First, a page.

Once again, Linux Journal has outsourced its subscription services; this time to a fulfillment house in Missouri City, Texas. We truly believe that in the long term, this solution will provide the best service to our subscribers. Unfortunately, this house was not prepared for the massive amount of e-mail LJ receives, and so is off to a shaky start. I apologize to those of you who got caught in this transition and did not receive timely answers to your mail. I expect that by the time you read this, all problems will have been solved, and services will be running smoothly.
Do your part to help cut down on the amount of e-mail subscription services receives. Before writing complaint e-mail, check our web site for your subscription status and finger firstname.lastname@example.org for the actual mailing date of the current issue.
6th USENIX Tcl/Tk Conference, September 14-18, 1998, San Diego, CA, http://www.usenix.org/events/tcl98/
ISPCON Fall '98, September 28-October 1, 1998, San Jose, CA, http://www.ispcon.com/
DECUS '98, October 3-8, 1998, Los Angeles, CA, http://www.decus.org/
Atlanta Linux Showcase, Second Annual, October 23-24, 1998, Atlanta, GA, http://www.ale.org/showcase/
Practical Task Scheduling Deployment
July 20, 2016 12:00 pm CDT
One of the best things about the UNIX environment (aside from being stable and efficient) is the vast array of software tools available to help you do your job. Traditionally, a UNIX tool does only one thing, but does that one thing very well. For example, grep is very easy to use and can search vast amounts of data quickly. The find tool can find a particular file or files based on all kinds of criteria. It's pretty easy to string these tools together to build even more powerful tools, such as a tool that finds all of the .log files in the /home directory and searches each one for a particular entry. This erector-set mentality allows UNIX system administrators to seem to always have the right tool for the job.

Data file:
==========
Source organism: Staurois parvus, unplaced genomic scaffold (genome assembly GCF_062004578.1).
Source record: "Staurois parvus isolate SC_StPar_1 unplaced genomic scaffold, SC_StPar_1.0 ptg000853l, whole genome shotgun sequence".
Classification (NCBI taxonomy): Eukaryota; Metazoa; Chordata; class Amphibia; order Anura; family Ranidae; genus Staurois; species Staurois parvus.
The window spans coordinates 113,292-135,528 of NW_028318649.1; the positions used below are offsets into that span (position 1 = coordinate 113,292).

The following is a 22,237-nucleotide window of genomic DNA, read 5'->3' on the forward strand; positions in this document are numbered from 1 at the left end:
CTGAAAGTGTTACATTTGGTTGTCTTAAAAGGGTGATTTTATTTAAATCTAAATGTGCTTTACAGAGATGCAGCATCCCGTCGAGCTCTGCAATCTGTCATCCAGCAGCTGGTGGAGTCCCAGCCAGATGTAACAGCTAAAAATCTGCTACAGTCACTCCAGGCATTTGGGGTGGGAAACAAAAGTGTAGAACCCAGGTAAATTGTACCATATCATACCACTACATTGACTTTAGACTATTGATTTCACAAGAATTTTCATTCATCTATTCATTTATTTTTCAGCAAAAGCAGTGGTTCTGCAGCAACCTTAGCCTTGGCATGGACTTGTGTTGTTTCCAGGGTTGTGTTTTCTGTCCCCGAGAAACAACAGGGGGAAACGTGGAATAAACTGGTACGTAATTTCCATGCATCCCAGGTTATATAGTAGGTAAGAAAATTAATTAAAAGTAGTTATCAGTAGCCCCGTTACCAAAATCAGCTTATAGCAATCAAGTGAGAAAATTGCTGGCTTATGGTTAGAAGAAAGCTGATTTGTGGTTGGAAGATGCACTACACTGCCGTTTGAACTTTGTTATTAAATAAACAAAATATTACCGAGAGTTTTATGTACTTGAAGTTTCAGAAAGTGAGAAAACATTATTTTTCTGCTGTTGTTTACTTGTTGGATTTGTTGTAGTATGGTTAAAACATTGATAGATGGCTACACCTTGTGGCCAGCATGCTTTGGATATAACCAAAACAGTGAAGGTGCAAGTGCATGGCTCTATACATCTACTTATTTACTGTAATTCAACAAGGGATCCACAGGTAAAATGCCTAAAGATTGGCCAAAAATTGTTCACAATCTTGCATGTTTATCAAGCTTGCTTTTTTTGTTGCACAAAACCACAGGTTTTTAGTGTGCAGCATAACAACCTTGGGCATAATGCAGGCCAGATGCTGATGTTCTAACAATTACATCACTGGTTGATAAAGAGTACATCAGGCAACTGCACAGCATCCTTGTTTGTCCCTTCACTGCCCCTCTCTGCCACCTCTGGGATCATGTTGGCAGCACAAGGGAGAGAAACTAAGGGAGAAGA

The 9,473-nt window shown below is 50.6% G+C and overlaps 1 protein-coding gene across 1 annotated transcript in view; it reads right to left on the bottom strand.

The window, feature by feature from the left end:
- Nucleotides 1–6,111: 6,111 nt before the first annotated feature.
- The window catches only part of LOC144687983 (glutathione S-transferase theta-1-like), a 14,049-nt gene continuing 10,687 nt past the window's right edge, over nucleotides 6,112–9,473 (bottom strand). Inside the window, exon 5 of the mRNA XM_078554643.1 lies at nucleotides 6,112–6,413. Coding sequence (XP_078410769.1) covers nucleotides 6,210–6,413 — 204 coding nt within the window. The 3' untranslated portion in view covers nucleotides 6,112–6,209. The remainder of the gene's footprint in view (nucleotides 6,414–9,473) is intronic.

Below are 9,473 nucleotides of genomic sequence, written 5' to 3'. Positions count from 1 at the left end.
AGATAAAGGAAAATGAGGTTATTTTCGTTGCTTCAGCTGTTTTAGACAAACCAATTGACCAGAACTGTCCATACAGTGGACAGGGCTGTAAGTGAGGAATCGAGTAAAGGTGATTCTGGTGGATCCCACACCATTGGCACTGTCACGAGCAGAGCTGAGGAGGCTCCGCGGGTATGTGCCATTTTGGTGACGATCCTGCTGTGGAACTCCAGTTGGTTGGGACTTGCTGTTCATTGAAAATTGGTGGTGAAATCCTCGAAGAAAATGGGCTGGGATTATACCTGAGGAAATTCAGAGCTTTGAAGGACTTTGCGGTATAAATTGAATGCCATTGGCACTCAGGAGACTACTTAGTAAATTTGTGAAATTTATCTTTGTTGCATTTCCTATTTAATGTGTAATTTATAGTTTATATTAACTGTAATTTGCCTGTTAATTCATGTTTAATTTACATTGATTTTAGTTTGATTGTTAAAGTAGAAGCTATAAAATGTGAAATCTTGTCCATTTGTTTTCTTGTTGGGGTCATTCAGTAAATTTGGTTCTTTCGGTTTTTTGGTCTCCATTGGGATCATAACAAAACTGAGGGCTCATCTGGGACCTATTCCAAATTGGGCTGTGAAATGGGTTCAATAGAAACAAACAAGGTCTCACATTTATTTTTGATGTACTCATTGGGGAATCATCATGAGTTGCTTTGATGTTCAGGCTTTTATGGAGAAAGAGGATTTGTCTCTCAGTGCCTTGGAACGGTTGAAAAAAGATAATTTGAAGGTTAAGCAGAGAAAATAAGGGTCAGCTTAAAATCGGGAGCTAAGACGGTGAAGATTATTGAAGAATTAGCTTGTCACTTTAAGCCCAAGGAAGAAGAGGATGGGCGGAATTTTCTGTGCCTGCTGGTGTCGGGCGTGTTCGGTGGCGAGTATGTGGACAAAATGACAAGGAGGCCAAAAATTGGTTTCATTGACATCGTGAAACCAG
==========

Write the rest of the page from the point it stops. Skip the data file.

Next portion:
Cron traditionally has been considered another such a tool for job scheduling, but is it enough? This webinar considers that very question. The first part builds on a previous Geek Guide, Beyond Cron, and briefly describes how to know when it might be time to consider upgrading your job scheduling infrastructure. The second part presents an actual planning and implementation framework.
Join Linux Journal's Mike Diehl and Pat Cameron of Help Systems.
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With all the industry talk about the benefits of Linux on Power and all the performance advantages offered by its open architecture, you may be considering a move in that direction. If you are thinking about analytics, big data and cloud computing, you would be right to evaluate Power. The idea of using commodity x86 hardware and replacing it every three years is an outdated cost model. It doesn’t consider the total cost of ownership, and it doesn’t consider the advantage of real processing power, high-availability and multithreading like a demon.
This ebook takes a look at some of the practical applications of the Linux on Power platform and ways you might bring all the performance power of this open architecture to bear for your organization. There are no smoke and mirrors here—just hard, cold, empirical evidence provided by independent sources. I also consider some innovative ways Linux on Power will be used in the future.Get the Guide